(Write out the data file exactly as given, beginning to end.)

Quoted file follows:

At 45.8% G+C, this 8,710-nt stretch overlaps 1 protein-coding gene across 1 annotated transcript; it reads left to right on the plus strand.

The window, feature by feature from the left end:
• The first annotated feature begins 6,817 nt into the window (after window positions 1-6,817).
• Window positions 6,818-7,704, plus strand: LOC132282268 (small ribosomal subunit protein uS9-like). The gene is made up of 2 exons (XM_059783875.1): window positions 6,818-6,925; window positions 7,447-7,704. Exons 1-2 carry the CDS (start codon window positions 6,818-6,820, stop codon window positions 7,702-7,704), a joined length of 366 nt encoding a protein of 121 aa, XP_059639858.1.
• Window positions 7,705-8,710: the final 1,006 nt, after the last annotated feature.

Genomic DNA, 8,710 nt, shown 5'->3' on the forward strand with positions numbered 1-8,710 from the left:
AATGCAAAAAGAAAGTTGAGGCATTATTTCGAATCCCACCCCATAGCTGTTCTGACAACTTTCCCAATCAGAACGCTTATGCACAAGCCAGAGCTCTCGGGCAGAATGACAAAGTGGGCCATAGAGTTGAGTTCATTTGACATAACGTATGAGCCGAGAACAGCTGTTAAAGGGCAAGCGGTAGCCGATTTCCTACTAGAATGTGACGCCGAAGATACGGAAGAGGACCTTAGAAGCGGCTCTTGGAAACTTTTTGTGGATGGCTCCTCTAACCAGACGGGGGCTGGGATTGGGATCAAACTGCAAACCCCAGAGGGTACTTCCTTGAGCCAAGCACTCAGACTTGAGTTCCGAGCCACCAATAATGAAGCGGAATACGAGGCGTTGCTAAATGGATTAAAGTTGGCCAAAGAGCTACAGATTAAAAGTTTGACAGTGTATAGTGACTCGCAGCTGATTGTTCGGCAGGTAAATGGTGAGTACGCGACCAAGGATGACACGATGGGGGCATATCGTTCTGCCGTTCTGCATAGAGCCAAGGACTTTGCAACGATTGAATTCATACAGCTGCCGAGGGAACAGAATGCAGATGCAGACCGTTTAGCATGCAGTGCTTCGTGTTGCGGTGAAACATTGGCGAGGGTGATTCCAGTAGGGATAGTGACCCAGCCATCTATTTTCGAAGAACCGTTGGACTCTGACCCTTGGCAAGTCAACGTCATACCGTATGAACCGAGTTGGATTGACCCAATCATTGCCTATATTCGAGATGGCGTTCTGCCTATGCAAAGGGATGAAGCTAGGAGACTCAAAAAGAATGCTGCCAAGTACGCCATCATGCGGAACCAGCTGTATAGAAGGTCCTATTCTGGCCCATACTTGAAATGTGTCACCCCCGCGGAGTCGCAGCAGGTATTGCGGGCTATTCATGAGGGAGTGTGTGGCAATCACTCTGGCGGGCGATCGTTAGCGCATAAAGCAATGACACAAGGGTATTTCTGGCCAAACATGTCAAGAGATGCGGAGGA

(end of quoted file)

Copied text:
At 45.8% G+C, this 8,710-nt stretch overlaps 1 protein-coding gene across 1 annotated transcript; it reads left to right on the plus strand.

The window, feature by feature from the left end:
• The first annotated feature begins 6,817 nt into the window (after window positions 1-6,817).
• Window positions 6,818-7,704, plus strand: LOC132282268 (small ribosomal subunit protein uS9-like). The gene is made up of 2 exons (XM_059783875.1): window positions 6,818-6,925; window positions 7,447-7,704. Exons 1-2 carry the CDS (start codon window positions 6,818-6,820, stop codon window positions 7,702-7,704), a joined length of 366 nt encoding a protein of 121 aa, XP_059639858.1.
• Window positions 7,705-8,710: the final 1,006 nt, after the last annotated feature.

Genomic DNA, 8,710 nt, shown 5'->3' on the forward strand with positions numbered 1-8,710 from the left:
AATGCAAAAAGAAAGTTGAGGCATTATTTCGAATCCCACCCCATAGCTGTTCTGACAACTTTCCCAATCAGAACGCTTATGCACAAGCCAGAGCTCTCGGGCAGAATGACAAAGTGGGCCATAGAGTTGAGTTCATTTGACATAACGTATGAGCCGAGAACAGCTGTTAAAGGGCAAGCGGTAGCCGATTTCCTACTAGAATGTGACGCCGAAGATACGGAAGAGGACCTTAGAAGCGGCTCTTGGAAACTTTTTGTGGATGGCTCCTCTAACCAGACGGGGGCTGGGATTGGGATCAAACTGCAAACCCCAGAGGGTACTTCCTTGAGCCAAGCACTCAGACTTGAGTTCCGAGCCACCAATAATGAAGCGGAATACGAGGCGTTGCTAAATGGATTAAAGTTGGCCAAAGAGCTACAGATTAAAAGTTTGACAGTGTATAGTGACTCGCAGCTGATTGTTCGGCAGGTAAATGGTGAGTACGCGACCAAGGATGACACGATGGGGGCATATCGTTCTGCCGTTCTGCATAGAGCCAAGGACTTTGCAACGATTGAATTCATACAGCTGCCGAGGGAACAGAATGCAGATGCAGACCGTTTAGCATGCAGTGCTTCGTGTTGCGGTGAAACATTGGCGAGGGTGATTCCAGTAGGGATAGTGACCCAGCCATCTATTTTCGAAGAACCGTTGGACTCTGACCCTTGGCAAGTCAACGTCATACCGTATGAACCGAGTTGGATTGACCCAATCATTGCCTATATTCGAGATGGCGTTCTGCCTATGCAAAGGGATGAAGCTAGGAGACTCAAAAAGAATGCTGCCAAGTACGCCATCATGCGGAACCAGCTGTATAGAAGGTCCTATTCTGGCCCATACTTGAAATGTGTCACCCCCGCGGAGTCGCAGCAGGTATTGCGGGCTATTCATGAGGGAGTGTGTGGCAATCACTCTGGCGGGCGATCGTTAGCGCATAAAGCAATGACACAAGGGTATTTCTGGCCAAACATGTCAAGAGATGCGGAGGA